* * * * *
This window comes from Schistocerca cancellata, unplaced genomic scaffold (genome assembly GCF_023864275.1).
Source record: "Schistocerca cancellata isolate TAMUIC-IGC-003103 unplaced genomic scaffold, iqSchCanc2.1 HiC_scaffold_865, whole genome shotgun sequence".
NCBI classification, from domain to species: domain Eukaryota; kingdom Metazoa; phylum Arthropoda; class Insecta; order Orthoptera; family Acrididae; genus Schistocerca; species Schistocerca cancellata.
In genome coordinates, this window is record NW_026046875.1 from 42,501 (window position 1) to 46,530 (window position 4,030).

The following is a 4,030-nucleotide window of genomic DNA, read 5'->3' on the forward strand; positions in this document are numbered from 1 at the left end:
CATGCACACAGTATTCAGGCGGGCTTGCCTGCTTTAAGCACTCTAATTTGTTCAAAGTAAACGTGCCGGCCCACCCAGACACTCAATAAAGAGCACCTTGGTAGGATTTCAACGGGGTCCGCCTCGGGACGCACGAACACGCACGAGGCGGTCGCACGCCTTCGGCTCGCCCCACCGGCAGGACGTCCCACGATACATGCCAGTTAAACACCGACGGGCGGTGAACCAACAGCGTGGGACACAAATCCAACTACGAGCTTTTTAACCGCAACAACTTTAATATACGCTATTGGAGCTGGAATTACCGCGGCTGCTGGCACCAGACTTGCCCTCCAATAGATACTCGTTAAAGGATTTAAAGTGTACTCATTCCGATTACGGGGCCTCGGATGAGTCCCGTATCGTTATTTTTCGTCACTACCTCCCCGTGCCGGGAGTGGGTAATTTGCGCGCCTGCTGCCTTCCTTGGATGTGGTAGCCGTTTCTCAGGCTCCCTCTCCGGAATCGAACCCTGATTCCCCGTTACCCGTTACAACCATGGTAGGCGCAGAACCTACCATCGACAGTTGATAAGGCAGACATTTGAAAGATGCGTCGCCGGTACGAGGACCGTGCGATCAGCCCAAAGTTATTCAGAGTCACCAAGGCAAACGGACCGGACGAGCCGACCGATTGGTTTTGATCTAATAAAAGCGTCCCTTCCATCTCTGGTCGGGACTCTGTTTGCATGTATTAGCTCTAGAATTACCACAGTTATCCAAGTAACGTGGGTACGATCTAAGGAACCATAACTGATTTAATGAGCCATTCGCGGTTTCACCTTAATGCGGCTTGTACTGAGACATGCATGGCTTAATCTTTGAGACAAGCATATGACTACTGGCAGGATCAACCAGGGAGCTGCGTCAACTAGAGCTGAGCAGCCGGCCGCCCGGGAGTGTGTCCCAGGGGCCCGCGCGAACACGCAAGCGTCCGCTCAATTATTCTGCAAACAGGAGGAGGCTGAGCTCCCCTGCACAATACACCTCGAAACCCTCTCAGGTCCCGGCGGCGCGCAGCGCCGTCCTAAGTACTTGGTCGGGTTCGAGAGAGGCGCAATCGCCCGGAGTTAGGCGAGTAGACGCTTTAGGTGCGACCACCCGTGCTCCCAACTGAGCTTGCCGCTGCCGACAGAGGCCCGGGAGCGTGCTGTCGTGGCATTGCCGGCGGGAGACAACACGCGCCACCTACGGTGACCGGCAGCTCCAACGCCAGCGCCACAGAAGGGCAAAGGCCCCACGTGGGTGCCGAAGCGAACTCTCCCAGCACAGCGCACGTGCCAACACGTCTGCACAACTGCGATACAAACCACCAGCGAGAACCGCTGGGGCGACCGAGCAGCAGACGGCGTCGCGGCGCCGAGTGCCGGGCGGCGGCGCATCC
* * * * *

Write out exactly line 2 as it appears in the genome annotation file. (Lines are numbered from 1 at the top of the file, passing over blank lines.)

Source record: "Schistocerca cancellata isolate TAMUIC-IGC-003103 unplaced genomic scaffold, iqSchCanc2.1 HiC_scaffold_865, whole genome shotgun sequence".